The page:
Early in 2009 I was hired by a Swedish ad agency to take some photos for their client, Bosch. The idea was to portrait a photo model using their equipment which is all about hair styling so the focus was clearly on the models hair and how to use their products.
Before we could start the photo session I had to check the lighting so I asked the model to just stand in front of the lights for a quick test shot which you can se below. A bit grey and dull at the moment, but a good start.
I have been a long time fan of other photographers who take their time to explain the lighting, how they planned it and how the results came out. So I figured it was time for me to give something back.
Lighting setup – a smart thing
After doing this shot, I thought it was a good place to start with all this. So, I documented the setup, sketched out a rough diagram using the Photoshop-file from Kevin Kertz (download it here: www.kevinkertz.com) which is the best way to do it I think.
The file has a lot of layers with different equipment on each layer that you can position as you want. Just open it in Photoshop, rename it and save it before you start, and then move around the lights and modifiers so it corresponds to your setup. A very smart thing to do, and after a while you have an archive full of setups that you can go back to when the inspiration runs out.
The photo above is just a rough test of the studio lights, so only minor tweaks and adjustments has been made in Lightroom. No Photoshop magic yet. Usually, I tend to have a bit more contrast in my studio lighting portraits, but when doing a shot like this, a slightly softer lighting felt right.
Studio Lighting Diagram for Beauty Shot
I think the lighting setup diagram explains how I did it, but in short I used three studio flashes and some reflectors and fill screens to get it as soft as I wanted it.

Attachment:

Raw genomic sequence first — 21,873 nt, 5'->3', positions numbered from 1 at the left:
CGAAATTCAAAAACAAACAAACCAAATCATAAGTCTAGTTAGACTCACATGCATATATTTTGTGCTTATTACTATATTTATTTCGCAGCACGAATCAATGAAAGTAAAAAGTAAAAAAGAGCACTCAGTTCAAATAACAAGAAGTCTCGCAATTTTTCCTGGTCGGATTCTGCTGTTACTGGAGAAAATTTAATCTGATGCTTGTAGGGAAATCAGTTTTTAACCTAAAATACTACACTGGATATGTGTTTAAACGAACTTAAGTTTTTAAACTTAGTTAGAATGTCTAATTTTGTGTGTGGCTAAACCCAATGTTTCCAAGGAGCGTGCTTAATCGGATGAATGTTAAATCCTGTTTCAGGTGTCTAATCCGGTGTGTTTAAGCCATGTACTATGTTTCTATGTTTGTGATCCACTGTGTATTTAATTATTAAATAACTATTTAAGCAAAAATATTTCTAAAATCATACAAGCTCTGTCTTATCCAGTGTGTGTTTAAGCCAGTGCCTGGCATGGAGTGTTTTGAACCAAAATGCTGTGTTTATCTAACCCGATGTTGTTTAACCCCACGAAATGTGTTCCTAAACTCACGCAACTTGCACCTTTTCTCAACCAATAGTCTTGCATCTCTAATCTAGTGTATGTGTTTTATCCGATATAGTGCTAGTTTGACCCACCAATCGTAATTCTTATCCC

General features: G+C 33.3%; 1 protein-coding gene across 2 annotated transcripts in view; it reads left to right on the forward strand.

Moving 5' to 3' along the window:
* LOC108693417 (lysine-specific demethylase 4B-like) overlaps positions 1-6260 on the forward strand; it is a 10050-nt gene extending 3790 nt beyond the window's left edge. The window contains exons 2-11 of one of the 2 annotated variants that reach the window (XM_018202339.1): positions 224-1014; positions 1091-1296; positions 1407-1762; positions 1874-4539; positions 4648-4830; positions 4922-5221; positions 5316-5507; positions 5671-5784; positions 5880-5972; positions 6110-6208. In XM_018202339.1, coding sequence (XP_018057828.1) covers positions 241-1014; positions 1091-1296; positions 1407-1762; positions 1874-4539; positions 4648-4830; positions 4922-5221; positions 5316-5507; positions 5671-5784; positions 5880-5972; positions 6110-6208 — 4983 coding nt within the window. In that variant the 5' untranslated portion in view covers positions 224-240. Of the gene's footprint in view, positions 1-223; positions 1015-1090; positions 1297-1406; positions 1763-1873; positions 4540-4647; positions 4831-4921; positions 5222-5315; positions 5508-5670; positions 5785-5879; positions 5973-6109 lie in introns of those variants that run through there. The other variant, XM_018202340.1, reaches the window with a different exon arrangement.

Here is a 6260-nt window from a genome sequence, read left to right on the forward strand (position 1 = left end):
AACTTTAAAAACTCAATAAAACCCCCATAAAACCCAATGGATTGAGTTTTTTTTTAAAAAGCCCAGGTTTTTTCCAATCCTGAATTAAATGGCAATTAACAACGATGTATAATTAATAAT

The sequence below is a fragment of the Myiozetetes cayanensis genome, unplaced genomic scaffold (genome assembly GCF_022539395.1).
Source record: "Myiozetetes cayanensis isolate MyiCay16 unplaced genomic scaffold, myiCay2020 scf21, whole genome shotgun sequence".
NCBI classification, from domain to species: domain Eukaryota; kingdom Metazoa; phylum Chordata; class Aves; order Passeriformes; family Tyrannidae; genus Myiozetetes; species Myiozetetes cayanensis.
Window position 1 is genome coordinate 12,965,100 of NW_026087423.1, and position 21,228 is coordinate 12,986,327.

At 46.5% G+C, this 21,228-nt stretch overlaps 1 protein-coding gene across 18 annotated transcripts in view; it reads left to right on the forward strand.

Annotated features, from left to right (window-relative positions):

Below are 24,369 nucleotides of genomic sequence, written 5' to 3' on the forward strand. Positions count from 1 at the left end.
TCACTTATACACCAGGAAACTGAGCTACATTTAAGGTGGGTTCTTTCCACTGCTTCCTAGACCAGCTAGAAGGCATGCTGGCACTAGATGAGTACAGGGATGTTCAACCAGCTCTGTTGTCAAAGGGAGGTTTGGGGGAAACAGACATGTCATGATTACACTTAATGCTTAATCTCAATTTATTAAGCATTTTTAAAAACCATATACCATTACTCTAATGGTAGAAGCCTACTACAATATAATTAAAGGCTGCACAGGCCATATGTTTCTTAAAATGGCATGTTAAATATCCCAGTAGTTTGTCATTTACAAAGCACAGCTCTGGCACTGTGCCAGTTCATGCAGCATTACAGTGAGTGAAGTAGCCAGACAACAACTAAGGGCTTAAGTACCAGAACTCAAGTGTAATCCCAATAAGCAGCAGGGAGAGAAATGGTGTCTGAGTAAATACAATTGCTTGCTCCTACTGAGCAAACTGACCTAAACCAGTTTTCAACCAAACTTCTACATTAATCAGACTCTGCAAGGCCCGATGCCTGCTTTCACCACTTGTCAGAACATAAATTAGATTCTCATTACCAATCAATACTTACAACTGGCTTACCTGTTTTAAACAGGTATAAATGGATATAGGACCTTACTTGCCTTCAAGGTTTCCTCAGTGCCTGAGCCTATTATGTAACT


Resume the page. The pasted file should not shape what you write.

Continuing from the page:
Three flashes, and a couple of screens
The main light was a Profoto Compact 600R with a white Softlight Reflector (beauty dish) positioned camera left and a bit above the models face. No grids were used on the main light, so with a reflector below her waist it also acted as fill light from below to reduce shadows under her nose, eyes and chin.
To light the background and get light coming in from behind I used two Profoto Compact 300 in softboxes aimed at her back. They illuminated the white background paper and her hair/shoulders from behind. To make it even softer, I placed fill screens on both sides. Just white cardboard screens, nothing fancy.
For this shoot, I used a Nikon D700 with my favourite portrait lens, the 85mm/1.4. It works every time, even if it is quite old and feels very mechanical compared to newer lenses.
Post-processing in Lightroom and Photoshop
After the client had chosen the photos they wanted to use, I started with the retouching. When having the luxury of photographing a photo model with great skin, you don’t have to fix much. Most of the adjustment I made was to make the image pop a bit, and to enhance the contrast and color.
The difference between the test shot and the images I delivered are mostly made with different adjustment layers in Photoshop.